IT WAS OCTOBER 1, 1956, and the race track fraternity had gathered in goodly numbers at Hawthorne, Chicago’s track for thoroughbreds. It was a day to remember.
Johnny Heckmann, a 24-year-old jockey, won the first race. When he followed by winning the second, it seemed that this was the young lad’s lucky day. Heckmann stayed out of the third race, only because he didn’t have a mount.
However, he got back on the track in the fourth race, and again he won. In the fifth, he failed to even as much as place. Nevertheless, three winners out of four seemed pretty good to the rail birds who started buzzing – especially since Heckmann’s first two mounts yielded a daily-double that amounted to getting $141.20 for a $2.00 ticket. And it was a matter of comment that Heckmann’s initial winner was a horse by the name of Brandy’s Last.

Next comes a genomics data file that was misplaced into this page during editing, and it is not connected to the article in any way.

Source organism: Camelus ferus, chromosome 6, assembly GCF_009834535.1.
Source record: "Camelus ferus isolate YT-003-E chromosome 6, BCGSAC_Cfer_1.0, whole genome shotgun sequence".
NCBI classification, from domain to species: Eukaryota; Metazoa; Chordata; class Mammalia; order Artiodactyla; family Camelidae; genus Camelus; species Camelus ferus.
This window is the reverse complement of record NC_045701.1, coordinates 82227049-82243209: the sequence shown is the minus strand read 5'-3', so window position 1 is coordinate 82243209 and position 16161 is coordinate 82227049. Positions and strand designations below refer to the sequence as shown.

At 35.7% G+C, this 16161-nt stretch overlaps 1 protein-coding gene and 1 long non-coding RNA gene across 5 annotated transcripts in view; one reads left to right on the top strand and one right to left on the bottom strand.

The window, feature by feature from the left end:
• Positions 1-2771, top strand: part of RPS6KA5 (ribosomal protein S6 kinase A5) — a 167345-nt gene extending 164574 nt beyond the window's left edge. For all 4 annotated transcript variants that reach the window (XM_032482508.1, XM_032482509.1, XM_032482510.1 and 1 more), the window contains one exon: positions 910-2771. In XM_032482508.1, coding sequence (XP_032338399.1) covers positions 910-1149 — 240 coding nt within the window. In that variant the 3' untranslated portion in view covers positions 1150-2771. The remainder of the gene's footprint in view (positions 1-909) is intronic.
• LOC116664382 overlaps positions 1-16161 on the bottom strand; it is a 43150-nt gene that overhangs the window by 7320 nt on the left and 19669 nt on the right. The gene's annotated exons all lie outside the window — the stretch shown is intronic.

An when, in the sixth race, Johnny Heckmann brought home Letmego to win $4,000, the excitement mounted. In the seventh, Johnny led My Preference to the tape, winning another $5,000, and the 12,000 track fans, at first dumfounded, became hysterical. This jockey was really hot – no question about that – and it seemed that almost every horseplayer on the scene flocked to the windows to put his money down on Heckmann.
Heckmann didn’t disappoint them. In the eighth race, in a grueling finish, Johnny drove Royal Monarch over the finish line to win by a neck. Heckmann had now brought in six winners in one afternoon.
In the ninth Johnny was atop Dawney, the favorite. This turned out to be an extremely tight run, yet the incredible man brought Dawney home by a head. Heckmann had made history, winning seven races in one afternoon! But his streak
had not yet burned itself out. On the following day, Johnny won two out of the three races he entered.
Heckmann rode seven winners in one day.